SAMPSON-TRAINED MEN FIGHTING ALL OVER WORLD
The second year of Sampson's history ended Tuesday, 17 October, with enough bluejackets having been trained at this gigantic Naval Center to operate two navies the size of the peacetime fleet of the United States.
Thus, all over the world today, afloat and ashore, are fighting men who got their first taste of Navy life right here on the shores of Seneca Lake.
Opened at a time when the Navy was desperately in need of men to turn back the onrushing Japs, Sampson has expanded five-fold since 17 October 1942, when it had only one training unit in operation.
New Facilities Developed
It has improved its facilities to suit the latest developments of naval warfare by concentrating on airplane recognition and anti-aircraft training devices. It now boasts one of the finest Fire Fighting Schools in the country. The only Physical Training-Rehabilitation School in the service was opened here recently by Commander Gene Tunney, USNR, Officer-in-Charge of the Navy's Physical Training Section.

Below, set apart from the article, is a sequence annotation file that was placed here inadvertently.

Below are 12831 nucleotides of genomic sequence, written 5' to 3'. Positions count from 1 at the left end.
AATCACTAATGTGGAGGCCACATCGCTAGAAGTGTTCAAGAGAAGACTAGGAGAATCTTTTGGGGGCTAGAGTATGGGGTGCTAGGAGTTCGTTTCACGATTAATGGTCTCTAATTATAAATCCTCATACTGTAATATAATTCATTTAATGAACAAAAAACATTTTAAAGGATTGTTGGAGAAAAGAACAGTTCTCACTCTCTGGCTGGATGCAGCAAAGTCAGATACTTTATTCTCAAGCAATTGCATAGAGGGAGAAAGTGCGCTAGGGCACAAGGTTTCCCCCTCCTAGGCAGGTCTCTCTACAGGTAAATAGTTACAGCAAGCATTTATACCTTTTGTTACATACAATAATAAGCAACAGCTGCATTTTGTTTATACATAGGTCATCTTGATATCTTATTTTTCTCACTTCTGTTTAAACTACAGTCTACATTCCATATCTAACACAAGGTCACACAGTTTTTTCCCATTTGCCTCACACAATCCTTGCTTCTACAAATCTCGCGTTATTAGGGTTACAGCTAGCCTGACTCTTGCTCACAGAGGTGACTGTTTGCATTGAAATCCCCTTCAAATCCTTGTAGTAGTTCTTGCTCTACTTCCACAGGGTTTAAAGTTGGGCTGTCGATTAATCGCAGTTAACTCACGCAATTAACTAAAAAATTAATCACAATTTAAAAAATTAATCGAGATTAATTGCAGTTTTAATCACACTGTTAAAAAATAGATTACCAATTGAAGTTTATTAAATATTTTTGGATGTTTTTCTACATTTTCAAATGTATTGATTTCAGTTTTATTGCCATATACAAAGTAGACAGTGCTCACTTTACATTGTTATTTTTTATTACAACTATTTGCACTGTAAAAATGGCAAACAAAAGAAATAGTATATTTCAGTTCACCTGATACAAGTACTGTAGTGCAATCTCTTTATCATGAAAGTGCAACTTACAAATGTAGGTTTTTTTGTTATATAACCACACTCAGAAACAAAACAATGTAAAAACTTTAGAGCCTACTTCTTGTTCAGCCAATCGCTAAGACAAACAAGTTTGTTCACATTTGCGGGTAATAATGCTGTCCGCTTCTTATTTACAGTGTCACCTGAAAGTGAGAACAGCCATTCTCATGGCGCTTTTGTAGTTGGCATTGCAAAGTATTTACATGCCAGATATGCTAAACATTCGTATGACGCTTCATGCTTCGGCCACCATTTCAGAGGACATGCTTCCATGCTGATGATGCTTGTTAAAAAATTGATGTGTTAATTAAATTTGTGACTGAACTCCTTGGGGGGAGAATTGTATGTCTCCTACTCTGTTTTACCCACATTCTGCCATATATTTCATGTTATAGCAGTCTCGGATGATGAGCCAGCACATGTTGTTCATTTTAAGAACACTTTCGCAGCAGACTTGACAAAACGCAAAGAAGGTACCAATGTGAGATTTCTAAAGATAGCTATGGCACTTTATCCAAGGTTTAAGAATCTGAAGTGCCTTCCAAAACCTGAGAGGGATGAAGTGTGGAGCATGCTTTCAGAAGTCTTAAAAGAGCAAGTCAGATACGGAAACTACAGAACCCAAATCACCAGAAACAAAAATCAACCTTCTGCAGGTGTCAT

Roads, Grounds Improved
An entire new unit for recruit training was constructed here during the past year, including barracks, mess hall and Ship's Service. Among other new buildings finished or virtually completed at Sampson during the year are two dispensaries, a dental prosthetic laboratory, two officer's barracks, an extension to the Main Administration Building as large as the present one, a new building to handle men being transferred, and a banking facility.
The 55 miles of muddy roads that marked Sampson when Commodore Harry A. Badt, USN, Center Commander - then a Captain - opened the Center, have been paved. Smooth lawns now cover a large proportion of the former farmland.